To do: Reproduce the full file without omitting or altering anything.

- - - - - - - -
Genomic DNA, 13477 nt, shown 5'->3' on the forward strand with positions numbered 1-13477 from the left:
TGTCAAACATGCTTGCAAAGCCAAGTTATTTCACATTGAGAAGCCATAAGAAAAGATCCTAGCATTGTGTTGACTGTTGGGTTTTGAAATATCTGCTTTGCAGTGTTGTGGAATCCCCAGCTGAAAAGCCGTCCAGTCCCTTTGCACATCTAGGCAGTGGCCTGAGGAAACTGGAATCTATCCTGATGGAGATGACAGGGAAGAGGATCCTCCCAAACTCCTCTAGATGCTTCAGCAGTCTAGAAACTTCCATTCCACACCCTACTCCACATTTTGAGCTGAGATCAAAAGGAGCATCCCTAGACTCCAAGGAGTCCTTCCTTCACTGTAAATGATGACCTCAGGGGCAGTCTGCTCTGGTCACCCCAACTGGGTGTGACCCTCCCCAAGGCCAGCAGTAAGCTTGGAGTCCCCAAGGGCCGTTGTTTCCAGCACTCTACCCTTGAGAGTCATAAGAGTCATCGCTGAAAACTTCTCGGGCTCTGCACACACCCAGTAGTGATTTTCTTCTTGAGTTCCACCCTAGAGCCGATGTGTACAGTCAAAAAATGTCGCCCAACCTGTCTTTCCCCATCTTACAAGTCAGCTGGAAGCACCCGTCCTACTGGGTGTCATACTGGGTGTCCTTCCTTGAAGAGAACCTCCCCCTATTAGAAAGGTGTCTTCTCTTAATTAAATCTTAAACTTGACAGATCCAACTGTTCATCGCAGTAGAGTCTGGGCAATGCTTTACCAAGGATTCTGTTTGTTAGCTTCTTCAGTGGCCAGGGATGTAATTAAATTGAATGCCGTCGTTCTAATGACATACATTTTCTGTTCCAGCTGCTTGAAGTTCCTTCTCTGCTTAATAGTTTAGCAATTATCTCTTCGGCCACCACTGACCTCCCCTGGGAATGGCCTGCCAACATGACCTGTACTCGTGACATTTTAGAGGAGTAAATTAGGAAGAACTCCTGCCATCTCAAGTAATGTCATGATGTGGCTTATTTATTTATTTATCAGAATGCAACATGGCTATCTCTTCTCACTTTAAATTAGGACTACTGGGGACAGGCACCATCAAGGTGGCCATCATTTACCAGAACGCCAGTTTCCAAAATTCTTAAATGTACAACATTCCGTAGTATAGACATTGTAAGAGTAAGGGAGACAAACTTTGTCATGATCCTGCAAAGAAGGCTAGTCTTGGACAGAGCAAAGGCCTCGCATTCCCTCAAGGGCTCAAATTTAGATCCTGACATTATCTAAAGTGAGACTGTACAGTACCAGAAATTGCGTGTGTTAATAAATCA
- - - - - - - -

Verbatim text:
Genomic DNA, 13477 nt, shown 5'->3' on the forward strand with positions numbered 1-13477 from the left:
TGTCAAACATGCTTGCAAAGCCAAGTTATTTCACATTGAGAAGCCATAAGAAAAGATCCTAGCATTGTGTTGACTGTTGGGTTTTGAAATATCTGCTTTGCAGTGTTGTGGAATCCCCAGCTGAAAAGCCGTCCAGTCCCTTTGCACATCTAGGCAGTGGCCTGAGGAAACTGGAATCTATCCTGATGGAGATGACAGGGAAGAGGATCCTCCCAAACTCCTCTAGATGCTTCAGCAGTCTAGAAACTTCCATTCCACACCCTACTCCACATTTTGAGCTGAGATCAAAAGGAGCATCCCTAGACTCCAAGGAGTCCTTCCTTCACTGTAAATGATGACCTCAGGGGCAGTCTGCTCTGGTCACCCCAACTGGGTGTGACCCTCCCCAAGGCCAGCAGTAAGCTTGGAGTCCCCAAGGGCCGTTGTTTCCAGCACTCTACCCTTGAGAGTCATAAGAGTCATCGCTGAAAACTTCTCGGGCTCTGCACACACCCAGTAGTGATTTTCTTCTTGAGTTCCACCCTAGAGCCGATGTGTACAGTCAAAAAATGTCGCCCAACCTGTCTTTCCCCATCTTACAAGTCAGCTGGAAGCACCCGTCCTACTGGGTGTCATACTGGGTGTCCTTCCTTGAAGAGAACCTCCCCCTATTAGAAAGGTGTCTTCTCTTAATTAAATCTTAAACTTGACAGATCCAACTGTTCATCGCAGTAGAGTCTGGGCAATGCTTTACCAAGGATTCTGTTTGTTAGCTTCTTCAGTGGCCAGGGATGTAATTAAATTGAATGCCGTCGTTCTAATGACATACATTTTCTGTTCCAGCTGCTTGAAGTTCCTTCTCTGCTTAATAGTTTAGCAATTATCTCTTCGGCCACCACTGACCTCCCCTGGGAATGGCCTGCCAACATGACCTGTACTCGTGACATTTTAGAGGAGTAAATTAGGAAGAACTCCTGCCATCTCAAGTAATGTCATGATGTGGCTTATTTATTTATTTATCAGAATGCAACATGGCTATCTCTTCTCACTTTAAATTAGGACTACTGGGGACAGGCACCATCAAGGTGGCCATCATTTACCAGAACGCCAGTTTCCAAAATTCTTAAATGTACAACATTCCGTAGTATAGACATTGTAAGAGTAAGGGAGACAAACTTTGTCATGATCCTGCAAAGAAGGCTAGTCTTGGACAGAGCAAAGGCCTCGCATTCCCTCAAGGGCTCAAATTTAGATCCTGACATTATCTAAAGTGAGACTGTACAGTACCAGAAATTGCGTGTGTTAATAAATCA